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Guest column: Restore equal representation in Mich.

By State Rep. Jim Townsend

Every 10 years, Michigan gets the opportunity to press the reset button on its state and federal political boundaries. This is necessary to uphold the principle of equal representation for all by adjusting district boundaries to reflect geographic shifts in population. But because the redistricting process is left in the hands of partisans in the Legislature, our reapportionment process actually undermines equal representation, our political divisions only deepen and the will of the voters gets trumped by the self-interest of lawmakers.

After every federal census, Michigan's congressional and state legislative districts are redrawn. As in 38 other states, Michigan's redistricting process is highly partisan. The party in power in the year following a census is empowered to redraw, or "gerrymander," congressional and legislative district lines to benefit themselves at the expense of the opposing party.

Gerrymandering is an institution nearly as old as the U.S. Constitution, practiced widely by both Democrats and Republicans. When one party is out of power, the other takes full advantage of the situation. When the parties' fortunes reverse, the politics of revenge come into play.

A good many of our nation's congressional districts could be paintings by Pablo Picasso. Officials draw district lines with little regard for geography or the people who live in those districts. Instead, lawmakers draw district lines designed to pack the opposing party's voters into as few districts as possible, thus maximizing the number of seat for themselves. Looking at the way the city of Detroit is cut up, along with Wayne, Oakland and Macomb counties, one might admire these gerrymanderers' creativity if it weren't for the harm these districts do to our democracy.


Gerrymandering disenfranchises voters. Last November, Democrats won 250,000 more votes than Republicans did in state House elections in Michigan — and yet the Democratic Party is still in the minority (59-50-1). The current redistricting scheme does not reflect the will of the voters, nor does it uphold the values of our state or federal Constitutions. A government of, by and for the people should not allow lawmakers to choose the people who will participate in their next election. Having lawmakers design their own districts is perhaps the worst conflict of interest in our public life.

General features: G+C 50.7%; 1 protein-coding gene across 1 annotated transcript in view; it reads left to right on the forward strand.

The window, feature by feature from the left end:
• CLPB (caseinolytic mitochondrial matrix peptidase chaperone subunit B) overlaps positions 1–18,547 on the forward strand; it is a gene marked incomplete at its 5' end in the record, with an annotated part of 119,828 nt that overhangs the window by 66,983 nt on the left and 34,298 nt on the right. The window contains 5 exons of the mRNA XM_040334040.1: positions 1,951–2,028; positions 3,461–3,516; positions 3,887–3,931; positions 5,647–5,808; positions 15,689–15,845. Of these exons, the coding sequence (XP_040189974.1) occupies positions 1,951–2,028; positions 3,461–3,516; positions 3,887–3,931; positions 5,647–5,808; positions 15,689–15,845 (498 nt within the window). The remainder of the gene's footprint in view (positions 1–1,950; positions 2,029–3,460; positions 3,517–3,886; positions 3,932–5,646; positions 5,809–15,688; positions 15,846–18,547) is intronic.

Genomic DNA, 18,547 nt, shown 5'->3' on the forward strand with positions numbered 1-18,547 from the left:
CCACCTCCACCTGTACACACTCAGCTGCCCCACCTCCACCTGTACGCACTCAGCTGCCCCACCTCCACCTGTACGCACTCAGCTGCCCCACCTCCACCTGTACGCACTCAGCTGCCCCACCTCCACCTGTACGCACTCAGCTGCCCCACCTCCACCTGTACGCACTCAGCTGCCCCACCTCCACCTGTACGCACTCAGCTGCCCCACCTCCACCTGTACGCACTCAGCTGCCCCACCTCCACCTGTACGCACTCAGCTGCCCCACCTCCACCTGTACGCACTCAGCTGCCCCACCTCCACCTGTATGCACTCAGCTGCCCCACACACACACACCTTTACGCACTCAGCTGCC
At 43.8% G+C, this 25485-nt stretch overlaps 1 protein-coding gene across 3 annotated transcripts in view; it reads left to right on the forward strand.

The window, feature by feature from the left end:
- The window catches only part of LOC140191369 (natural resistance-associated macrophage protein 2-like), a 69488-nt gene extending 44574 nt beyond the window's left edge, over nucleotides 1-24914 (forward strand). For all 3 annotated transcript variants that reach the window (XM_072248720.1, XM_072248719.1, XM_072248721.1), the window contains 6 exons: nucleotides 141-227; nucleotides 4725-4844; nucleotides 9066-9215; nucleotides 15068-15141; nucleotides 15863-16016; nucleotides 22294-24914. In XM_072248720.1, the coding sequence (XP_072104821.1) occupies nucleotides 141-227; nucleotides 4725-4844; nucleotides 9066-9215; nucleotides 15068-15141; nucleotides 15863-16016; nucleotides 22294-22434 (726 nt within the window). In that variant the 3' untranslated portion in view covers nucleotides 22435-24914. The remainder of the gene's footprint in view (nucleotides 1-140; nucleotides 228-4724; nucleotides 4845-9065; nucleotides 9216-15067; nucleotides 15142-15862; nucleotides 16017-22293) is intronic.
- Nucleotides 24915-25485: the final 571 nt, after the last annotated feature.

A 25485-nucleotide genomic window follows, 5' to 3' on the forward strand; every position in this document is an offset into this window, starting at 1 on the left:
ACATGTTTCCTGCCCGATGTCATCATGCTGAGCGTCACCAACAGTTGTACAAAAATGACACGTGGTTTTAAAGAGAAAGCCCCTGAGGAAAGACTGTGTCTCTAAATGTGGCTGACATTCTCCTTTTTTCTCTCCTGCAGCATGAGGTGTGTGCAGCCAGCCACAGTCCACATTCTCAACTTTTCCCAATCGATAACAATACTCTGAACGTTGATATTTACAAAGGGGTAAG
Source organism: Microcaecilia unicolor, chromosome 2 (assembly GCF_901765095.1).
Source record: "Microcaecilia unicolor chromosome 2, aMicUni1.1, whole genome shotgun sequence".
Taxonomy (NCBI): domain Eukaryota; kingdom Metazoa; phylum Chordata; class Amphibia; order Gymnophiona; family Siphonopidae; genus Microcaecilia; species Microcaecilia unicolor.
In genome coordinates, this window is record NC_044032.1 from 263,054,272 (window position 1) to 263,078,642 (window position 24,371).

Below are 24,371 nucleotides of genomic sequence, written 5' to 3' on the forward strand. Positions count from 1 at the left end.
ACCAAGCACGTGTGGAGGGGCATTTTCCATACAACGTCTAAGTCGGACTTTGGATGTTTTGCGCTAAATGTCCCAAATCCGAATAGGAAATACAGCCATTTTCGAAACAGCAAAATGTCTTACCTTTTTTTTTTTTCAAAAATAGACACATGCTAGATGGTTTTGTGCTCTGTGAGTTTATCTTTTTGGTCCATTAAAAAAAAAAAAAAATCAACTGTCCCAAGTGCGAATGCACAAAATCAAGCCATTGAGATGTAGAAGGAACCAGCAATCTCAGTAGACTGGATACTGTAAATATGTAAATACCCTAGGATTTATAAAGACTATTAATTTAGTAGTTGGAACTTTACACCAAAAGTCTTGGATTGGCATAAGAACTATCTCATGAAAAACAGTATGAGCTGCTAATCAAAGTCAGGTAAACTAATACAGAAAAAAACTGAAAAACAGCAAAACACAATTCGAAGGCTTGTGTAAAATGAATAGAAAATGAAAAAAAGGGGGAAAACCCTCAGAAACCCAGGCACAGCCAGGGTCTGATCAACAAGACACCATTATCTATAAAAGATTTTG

Partisan gerrymandering also ensures that the districts drawn are more politically polarized than we as a state and country actually are. When the only challenge an incumbent faces comes from within his or her own political party, compromise across the aisle is not encouraged. Ideological purity becomes more important than doing the people's business.

It's time for that to stop. Michigan's people deserve more than the petty bickering of political professionals who are only interested in career longevity, not serving the public. That is why I introduced House Joint Resolution I, an amendment to the state Constitution that takes our redistricting process out of the control of partisan legislators.

House Joint Resolution I prevents gerrymandering and political gamesmanship by vesting most of the redistricting power in the hands of the state auditor, a nonpartisan position. The state auditor would appoint five members to the redistricting commission. Elected officials, employees of political parties and lobbyists are barred from appointment. The speaker of the House, House minority leader, Senate majority leader and Senate minority leader would also appoint one member each to the commission.

As a people, we do not elect our leaders to bolster the power of political parties. There is not a single district in the state that belongs to Democrats or Republicans. They belong to the people, and it's time we made members of the state Legislature and Congress more accountable to them.

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Bridge welcomes guest columns from a diverse range of people on issues relating to Michigan and its future. The views and assertions of these writers do not necessarily reflect those of Bridge or The Center for Michigan. Bridge does not endorse any individual guest commentary submission. If you are interested in submitting a guest commentary, please contact David Zeman. Click here for details and submission guidelines.

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